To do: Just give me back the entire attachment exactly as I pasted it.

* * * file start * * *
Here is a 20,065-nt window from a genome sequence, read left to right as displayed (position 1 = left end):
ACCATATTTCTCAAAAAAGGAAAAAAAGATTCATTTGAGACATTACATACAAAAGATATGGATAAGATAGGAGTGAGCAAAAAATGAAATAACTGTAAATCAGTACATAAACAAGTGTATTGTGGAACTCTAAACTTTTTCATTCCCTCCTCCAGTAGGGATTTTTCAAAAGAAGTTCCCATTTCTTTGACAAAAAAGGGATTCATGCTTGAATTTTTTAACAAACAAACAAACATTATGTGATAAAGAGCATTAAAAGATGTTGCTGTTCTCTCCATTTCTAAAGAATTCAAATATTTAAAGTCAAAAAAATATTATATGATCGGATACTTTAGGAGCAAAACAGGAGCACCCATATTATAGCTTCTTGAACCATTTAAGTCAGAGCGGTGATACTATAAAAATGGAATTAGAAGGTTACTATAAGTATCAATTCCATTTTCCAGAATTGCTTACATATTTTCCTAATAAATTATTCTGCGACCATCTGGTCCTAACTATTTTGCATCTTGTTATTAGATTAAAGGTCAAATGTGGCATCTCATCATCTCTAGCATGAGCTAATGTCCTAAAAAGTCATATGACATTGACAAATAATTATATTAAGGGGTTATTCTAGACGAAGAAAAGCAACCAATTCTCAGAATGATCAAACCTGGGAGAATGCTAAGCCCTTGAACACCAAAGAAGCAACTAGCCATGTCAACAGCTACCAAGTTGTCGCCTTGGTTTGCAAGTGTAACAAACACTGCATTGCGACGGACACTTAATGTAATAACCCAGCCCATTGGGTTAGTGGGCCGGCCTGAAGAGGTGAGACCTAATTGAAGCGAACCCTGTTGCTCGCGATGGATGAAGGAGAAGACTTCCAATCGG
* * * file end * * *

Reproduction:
Here is a 20,065-nt window from a genome sequence, read left to right as displayed (position 1 = left end):
ACCATATTTCTCAAAAAAGGAAAAAAAGATTCATTTGAGACATTACATACAAAAGATATGGATAAGATAGGAGTGAGCAAAAAATGAAATAACTGTAAATCAGTACATAAACAAGTGTATTGTGGAACTCTAAACTTTTTCATTCCCTCCTCCAGTAGGGATTTTTCAAAAGAAGTTCCCATTTCTTTGACAAAAAAGGGATTCATGCTTGAATTTTTTAACAAACAAACAAACATTATGTGATAAAGAGCATTAAAAGATGTTGCTGTTCTCTCCATTTCTAAAGAATTCAAATATTTAAAGTCAAAAAAATATTATATGATCGGATACTTTAGGAGCAAAACAGGAGCACCCATATTATAGCTTCTTGAACCATTTAAGTCAGAGCGGTGATACTATAAAAATGGAATTAGAAGGTTACTATAAGTATCAATTCCATTTTCCAGAATTGCTTACATATTTTCCTAATAAATTATTCTGCGACCATCTGGTCCTAACTATTTTGCATCTTGTTATTAGATTAAAGGTCAAATGTGGCATCTCATCATCTCTAGCATGAGCTAATGTCCTAAAAAGTCATATGACATTGACAAATAATTATATTAAGGGGTTATTCTAGACGAAGAAAAGCAACCAATTCTCAGAATGATCAAACCTGGGAGAATGCTAAGCCCTTGAACACCAAAGAAGCAACTAGCCATGTCAACAGCTACCAAGTTGTCGCCTTGGTTTGCAAGTGTAACAAACACTGCATTGCGACGGACACTTAATGTAATAACCCAGCCCATTGGGTTAGTGGGCCGGCCTGAAGAGGTGAGACCTAATTGAAGCGAACCCTGTTGCTCGCGATGGATGAAGGAGAAGACTTCCAATCGG